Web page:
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The human link to wildfires in Greece and how to reduce risk

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Many of the recent wildfires in Greece have been sparked by human activity, the government has claimed.

As the country recovers from a stretch of heatwave-induced blazes, it’s clear that we need a new approach to preventing these disasters.

Greece’s wildfire crisis: a human-made problem

Greece has been battered by 667 fires in recent weeks. Vassilis Kikilias, the Greek minister of climate crisis and civil protection, emphasised: “During this time 667 fires erupted, that is more than 60 fires a day, almost all over the country.”

Shockingly, these fires were mostly “ignited by human hand, either by criminal negligence or intent.”

The minister noted the peculiar circumstances of certain fires, which suggested an element of arson: “In certain places, blazes had broken out at numerous points in close proximity at the same time.”

This hints at a disturbing trend of intentional fire-starting, adding a layer of criminality to the issue.

Unprecedented weather conditions exacerbate wildfire risk

While human activity is primarily to blame, changing weather patterns are fanning the flames.

Greece, like many Mediterranean countries, is grappling with the impacts of climate change, including rising temperatures and more intense and prolonged heatwaves.

The first three weeks of July were the hottest on record, said experts.

Kikilias pointed to climate change as a key factor: “Climate change, which yielded a historic and unprecedented heatwave, is here. There were very few days where the extreme weather was not combined with strong winds.”

These conditions create a dangerous environment, where even a small spark can lead to a devastating wildfire.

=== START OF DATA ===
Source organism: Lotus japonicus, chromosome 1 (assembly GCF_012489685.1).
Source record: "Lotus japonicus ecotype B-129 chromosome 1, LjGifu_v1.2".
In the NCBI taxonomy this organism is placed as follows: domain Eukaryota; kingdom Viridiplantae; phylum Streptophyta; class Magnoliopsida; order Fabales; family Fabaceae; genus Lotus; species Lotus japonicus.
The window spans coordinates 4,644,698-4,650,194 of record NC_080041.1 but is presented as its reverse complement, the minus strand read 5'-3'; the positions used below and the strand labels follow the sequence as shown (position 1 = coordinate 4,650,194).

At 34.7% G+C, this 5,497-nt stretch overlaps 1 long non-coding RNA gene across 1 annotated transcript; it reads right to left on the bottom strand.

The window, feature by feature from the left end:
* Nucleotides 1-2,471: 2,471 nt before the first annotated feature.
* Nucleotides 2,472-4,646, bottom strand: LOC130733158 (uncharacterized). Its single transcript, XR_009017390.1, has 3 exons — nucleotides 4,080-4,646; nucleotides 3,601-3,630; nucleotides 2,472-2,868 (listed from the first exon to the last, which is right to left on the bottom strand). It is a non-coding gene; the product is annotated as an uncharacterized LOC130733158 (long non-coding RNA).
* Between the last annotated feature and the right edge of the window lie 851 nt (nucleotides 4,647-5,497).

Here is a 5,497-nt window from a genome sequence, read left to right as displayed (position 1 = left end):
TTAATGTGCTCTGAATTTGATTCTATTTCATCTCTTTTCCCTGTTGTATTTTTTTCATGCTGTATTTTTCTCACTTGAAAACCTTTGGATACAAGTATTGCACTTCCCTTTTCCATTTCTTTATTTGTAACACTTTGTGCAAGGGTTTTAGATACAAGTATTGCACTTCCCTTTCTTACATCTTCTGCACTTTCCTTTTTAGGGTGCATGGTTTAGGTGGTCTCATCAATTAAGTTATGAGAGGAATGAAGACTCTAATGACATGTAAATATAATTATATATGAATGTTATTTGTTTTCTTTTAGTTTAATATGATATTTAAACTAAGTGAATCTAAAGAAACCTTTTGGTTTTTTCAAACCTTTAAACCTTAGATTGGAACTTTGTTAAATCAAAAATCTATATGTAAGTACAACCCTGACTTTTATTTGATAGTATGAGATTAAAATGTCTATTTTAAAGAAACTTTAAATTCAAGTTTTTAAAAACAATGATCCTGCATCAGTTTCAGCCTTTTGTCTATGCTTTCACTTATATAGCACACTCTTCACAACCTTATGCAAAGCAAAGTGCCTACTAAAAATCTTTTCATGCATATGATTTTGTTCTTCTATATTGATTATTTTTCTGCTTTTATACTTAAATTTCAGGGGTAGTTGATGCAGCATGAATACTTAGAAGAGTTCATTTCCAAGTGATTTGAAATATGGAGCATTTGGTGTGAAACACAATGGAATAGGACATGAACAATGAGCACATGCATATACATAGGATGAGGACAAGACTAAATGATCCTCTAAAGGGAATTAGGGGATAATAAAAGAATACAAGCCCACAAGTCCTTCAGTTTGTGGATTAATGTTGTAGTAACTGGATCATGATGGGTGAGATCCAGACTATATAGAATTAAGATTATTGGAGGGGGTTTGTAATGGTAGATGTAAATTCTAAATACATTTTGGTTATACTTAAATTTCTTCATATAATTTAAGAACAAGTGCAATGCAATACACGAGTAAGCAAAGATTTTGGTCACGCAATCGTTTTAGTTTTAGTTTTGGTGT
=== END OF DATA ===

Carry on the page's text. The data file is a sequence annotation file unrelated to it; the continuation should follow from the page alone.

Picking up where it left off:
The human cost and the urgent call for action

These wildfires have taken a heavy toll on people and property.

They’ve claimed three lives, injured 74 people, and caused thousands of tourists to evacuate from hotels on Rhodes, the island worst hit by the fires.

The UN secretary general, António Guterres, echoed the call for action, urging: “bold and immediate measures to cut planet-heating emissions.”

Human-induced wildfires: the micro level

Wildfires have always been a natural phenomenon, integral to the lifecycle of many ecosystems.

However, the scale and intensity of wildfires have seen an alarming increase in recent years.

Humans can contribute to the rise in wildfires both directly and indirectly, and understanding these mechanisms is essential to mitigating the damage caused by these devastating events.

On a micro level, human activity is the most common cause of wildfires.

According to the US National Park Service, 85% of wildfires are caused by humans.

This can include everything from improperly extinguished campfires, discarded cigarettes, uncontrolled debris burning, and fireworks or other incendiary devices.

Equipment use and malfunctions, like sparks from chainsaws, power lines, or car exhaust systems, also contribute to the number of wildfires each year.